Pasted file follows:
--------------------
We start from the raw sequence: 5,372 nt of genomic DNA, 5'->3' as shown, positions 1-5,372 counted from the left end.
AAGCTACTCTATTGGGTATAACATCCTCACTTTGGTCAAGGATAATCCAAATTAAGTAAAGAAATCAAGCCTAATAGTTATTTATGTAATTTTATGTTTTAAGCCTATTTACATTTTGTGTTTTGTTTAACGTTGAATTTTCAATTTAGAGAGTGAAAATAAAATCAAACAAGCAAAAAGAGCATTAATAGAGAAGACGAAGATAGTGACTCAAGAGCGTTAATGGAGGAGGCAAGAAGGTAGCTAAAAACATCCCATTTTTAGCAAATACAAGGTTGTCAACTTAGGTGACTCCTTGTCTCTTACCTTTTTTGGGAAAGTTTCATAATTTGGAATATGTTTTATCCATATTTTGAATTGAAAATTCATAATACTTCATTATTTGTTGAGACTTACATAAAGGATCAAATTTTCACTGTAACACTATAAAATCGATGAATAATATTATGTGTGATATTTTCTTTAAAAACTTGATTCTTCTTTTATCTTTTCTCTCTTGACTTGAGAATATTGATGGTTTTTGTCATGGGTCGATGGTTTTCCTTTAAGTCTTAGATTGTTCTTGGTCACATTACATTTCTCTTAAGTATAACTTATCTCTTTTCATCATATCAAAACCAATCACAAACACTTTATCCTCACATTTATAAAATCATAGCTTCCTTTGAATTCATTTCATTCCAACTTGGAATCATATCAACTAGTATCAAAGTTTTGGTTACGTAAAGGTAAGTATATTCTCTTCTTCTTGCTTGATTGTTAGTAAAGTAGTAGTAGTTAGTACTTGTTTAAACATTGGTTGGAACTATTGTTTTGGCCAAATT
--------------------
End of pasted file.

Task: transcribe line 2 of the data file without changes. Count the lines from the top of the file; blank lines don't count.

AAGCTACTCTATTGGGTATAACATCCTCACTTTGGTCAAGGATAATCCAAATTAAGTAAAGAAATCAAGCCTAATAGTTATTTATGTAATTTTATGTTTTAAGCCTATTTACATTTTGTGTTTTGTTTAACGTTGAATTTTCAATTTAGAGAGTGAAAATAAAATCAAACAAGCAAAAAGAGCATTAATAGAGAAGACGAAGATAGTGACTCAAGAGCGTTAATGGAGGAGGCAAGAAGGTAGCTAAAAACATCCCATTTTTAGCAAATACAAGGTTGTCAACTTAGGTGACTCCTTGTCTCTTACCTTTTTTGGGAAAGTTTCATAATTTGGAATATGTTTTATCCATATTTTGAATTGAAAATTCATAATACTTCATTATTTGTTGAGACTTACATAAAGGATCAAATTTTCACTGTAACACTATAAAATCGATGAATAATATTATGTGTGATATTTTCTTTAAAAACTTGATTCTTCTTTTATCTTTTCTCTCTTGACTTGAGAATATTGATGGTTTTTGTCATGGGTCGATGGTTTTCCTTTAAGTCTTAGATTGTTCTTGGTCACATTACATTTCTCTTAAGTATAACTTATCTCTTTTCATCATATCAAAACCAATCACAAACACTTTATCCTCACATTTATAAAATCATAGCTTCCTTTGAATTCATTTCATTCCAACTTGGAATCATATCAACTAGTATCAAAGTTTTGGTTACGTAAAGGTAAGTATATTCTCTTCTTCTTGCTTGATTGTTAGTAAAGTAGTAGTAGTTAGTACTTGTTTAAACATTGGTTGGAACTATTGTTTTGGCCAAATT